The movement of gases in longwall coalface wastes liable to spontaneous combustion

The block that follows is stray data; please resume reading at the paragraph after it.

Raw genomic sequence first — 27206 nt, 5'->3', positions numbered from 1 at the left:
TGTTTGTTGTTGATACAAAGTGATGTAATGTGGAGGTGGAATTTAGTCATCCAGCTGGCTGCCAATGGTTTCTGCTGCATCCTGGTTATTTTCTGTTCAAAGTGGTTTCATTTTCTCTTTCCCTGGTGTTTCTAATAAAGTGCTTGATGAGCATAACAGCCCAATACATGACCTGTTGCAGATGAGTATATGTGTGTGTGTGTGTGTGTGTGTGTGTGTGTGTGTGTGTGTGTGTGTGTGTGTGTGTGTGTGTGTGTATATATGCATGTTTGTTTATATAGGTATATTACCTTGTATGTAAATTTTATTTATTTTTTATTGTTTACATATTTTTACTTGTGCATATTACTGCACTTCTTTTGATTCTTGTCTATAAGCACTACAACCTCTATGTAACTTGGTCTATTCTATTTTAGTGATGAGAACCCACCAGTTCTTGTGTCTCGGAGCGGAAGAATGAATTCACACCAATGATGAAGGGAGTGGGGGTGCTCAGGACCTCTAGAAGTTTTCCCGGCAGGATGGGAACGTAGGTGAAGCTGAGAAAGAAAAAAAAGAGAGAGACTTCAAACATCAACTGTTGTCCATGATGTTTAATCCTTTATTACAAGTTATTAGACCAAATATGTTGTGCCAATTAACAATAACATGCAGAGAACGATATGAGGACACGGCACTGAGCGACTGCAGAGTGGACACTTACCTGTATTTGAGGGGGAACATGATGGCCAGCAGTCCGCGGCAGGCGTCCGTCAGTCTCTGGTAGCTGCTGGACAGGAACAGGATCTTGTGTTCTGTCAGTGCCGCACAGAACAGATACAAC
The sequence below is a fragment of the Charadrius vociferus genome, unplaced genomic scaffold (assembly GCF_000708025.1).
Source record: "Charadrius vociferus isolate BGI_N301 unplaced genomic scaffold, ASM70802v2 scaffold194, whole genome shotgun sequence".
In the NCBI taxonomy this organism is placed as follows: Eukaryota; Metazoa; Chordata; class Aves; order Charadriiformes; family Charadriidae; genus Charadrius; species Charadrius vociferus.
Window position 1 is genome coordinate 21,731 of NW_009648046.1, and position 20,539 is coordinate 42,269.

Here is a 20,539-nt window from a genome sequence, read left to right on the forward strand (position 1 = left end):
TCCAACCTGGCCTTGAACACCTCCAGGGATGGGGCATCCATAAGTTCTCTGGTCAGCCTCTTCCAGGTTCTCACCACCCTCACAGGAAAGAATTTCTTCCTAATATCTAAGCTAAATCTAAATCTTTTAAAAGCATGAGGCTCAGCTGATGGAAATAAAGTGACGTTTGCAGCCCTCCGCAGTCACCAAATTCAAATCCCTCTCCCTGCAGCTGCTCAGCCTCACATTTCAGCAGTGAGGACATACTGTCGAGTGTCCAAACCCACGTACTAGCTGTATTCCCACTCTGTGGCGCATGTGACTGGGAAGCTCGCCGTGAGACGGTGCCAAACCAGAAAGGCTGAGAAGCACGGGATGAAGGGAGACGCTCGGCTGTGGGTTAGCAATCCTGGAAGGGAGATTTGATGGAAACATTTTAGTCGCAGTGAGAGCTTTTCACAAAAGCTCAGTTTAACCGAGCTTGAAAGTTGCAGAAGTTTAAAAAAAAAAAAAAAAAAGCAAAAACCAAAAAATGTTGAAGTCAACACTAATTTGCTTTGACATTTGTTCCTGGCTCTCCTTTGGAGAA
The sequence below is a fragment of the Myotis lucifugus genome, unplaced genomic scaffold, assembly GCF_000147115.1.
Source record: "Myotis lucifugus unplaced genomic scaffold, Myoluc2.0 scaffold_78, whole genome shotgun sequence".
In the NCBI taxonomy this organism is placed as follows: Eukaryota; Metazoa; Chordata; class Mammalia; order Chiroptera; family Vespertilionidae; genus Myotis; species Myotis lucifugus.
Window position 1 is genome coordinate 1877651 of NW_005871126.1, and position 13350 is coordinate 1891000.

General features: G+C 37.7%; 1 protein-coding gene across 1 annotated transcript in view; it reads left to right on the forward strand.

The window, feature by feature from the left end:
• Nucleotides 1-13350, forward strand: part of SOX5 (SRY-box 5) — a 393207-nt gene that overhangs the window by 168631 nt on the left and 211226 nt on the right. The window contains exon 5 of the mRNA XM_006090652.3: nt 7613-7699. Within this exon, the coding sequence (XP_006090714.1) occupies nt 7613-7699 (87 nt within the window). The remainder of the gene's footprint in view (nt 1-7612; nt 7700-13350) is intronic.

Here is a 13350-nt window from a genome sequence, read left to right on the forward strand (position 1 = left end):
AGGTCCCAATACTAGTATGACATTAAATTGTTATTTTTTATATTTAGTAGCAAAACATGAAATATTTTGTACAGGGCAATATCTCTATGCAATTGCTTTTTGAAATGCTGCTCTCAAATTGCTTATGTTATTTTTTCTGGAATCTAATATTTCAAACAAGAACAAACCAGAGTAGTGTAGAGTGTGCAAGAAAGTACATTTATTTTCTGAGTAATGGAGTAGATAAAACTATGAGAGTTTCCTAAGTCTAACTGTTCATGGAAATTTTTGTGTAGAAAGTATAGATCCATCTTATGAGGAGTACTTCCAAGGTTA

The increasing depth, distance from surface connections and falling quality of coal mined are factors that increase the risk of spontaneous combustion in working areas. The trend towards high capital investment, high output faces significantly raises the economic consequences of spontaneous combustion. Much work has been directed towards methods of identifying the liability of a coal to spontaneously combust under given conditions. The cost of prevention and combat of spontaneous combustion underground is high, however this work is carried out with little knowledge of the likely location of a heating in a coalface waste. This thesis investigates the airflow patterns in a coalface waste, with a view towards improving the use of prevention and combat methods. The factors that affect the liability of a coal to spontaneously combust, and the methods of prevention and combat are discussed to provide a background to the subject area. An investigation into the flow of nitrogen that was injected from one hole into a coalface waste as a combat measure was conducted. The results of this showed how the amount of nitrogen entering the waste depended on the rise and fall of the atmospheric pressure. An attempt was made to develop a method of sampling gas from deep within the coalface waste. It proved impossible to sample further than 15m behind the face line. The results from this exercise are presented. The finite element method was used to model the pressure distribution in the waste under differing boundary pressure and waste permeability conditions. A suggested area at risk from spontaneous combustion is presented.